The US Food and Drug Administration (FDA) has granted accelerated approval to Novartis’ combination therapy Tafinlar (dabrafenib) + Mekinist (trametinib) to treat solid tumours.
The combination therapy is indicated to treat unresectable or metastatic solid tumours with the BRAF V600E mutation in adult and paediatric patients aged six years and above whose disease progressed after prior treatment and have no alternative treatment options.
It can also help slow down the growth of the tumour by blocking the signals which are associated with the BRAF and MEK kinases that are implicated in the growth of various cancer types.
The regulatory has granted the approval under its Accelerated Approval Program, where the continued approval is subject to verification and description of clinical benefit in a confirmatory trial.
The drug combination is claimed to be the first and only BRAF/MEK inhibitor approved to treat solid tumours with the BRAF V600E mutation and is the only inhibitor for paediatric patients.
Novartis stated that the regulatory approval was supported by the clinical efficacy and safety data obtained from three clinical trials, including the Phase II Rare Oncology Agnostic Research (ROAR) basket study and the NCI-MATCH Subprotocol H study.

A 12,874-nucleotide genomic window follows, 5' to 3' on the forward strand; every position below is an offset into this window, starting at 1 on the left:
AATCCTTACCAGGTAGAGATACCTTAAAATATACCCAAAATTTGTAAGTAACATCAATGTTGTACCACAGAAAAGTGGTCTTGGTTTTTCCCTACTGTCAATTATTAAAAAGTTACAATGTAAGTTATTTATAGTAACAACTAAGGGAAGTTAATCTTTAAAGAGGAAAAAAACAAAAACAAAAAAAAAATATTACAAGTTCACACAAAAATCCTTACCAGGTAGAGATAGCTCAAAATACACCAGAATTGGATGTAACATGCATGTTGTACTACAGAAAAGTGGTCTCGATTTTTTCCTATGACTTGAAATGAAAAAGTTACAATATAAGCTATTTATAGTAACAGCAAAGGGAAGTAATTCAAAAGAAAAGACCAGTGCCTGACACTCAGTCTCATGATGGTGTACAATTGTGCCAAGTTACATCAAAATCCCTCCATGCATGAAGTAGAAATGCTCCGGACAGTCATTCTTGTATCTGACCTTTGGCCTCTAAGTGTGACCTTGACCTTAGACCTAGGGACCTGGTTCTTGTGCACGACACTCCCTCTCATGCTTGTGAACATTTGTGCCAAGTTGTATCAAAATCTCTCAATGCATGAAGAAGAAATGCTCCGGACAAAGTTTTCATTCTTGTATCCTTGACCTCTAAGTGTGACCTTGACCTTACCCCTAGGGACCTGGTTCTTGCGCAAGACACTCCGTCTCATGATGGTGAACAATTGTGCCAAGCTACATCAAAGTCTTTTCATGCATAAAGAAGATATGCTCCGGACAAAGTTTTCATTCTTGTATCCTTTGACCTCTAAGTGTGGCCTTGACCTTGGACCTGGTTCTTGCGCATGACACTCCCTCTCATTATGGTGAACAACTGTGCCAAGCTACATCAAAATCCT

In the studies, the Tafinlar + Mekinist treatment resulted in up to 80% of overall response rates in BRAF V600E solid tumours patients.
The solid tumours include high- and low-grade glioma, biliary tract cancer and certain gynaecological and gastrointestinal cancers.
Furthermore, an additional study X2101 showed the combination therapy’s clinical benefit and acceptable safety profile in paediatric patients.
Novartis Oncology US head Reshema Kemps-Polanco said: “Tackling cancer is complex, which is why it is so important that we continue to follow the science as we pursue meaningful advances and new approaches to treating cancer.
“We are grateful to the patients, and to the multitude of individuals and teams working together to make this latest approval possible as we strive to do more for more people living with cancer.”
This is not a CAPTIS article. Originally, it was published here.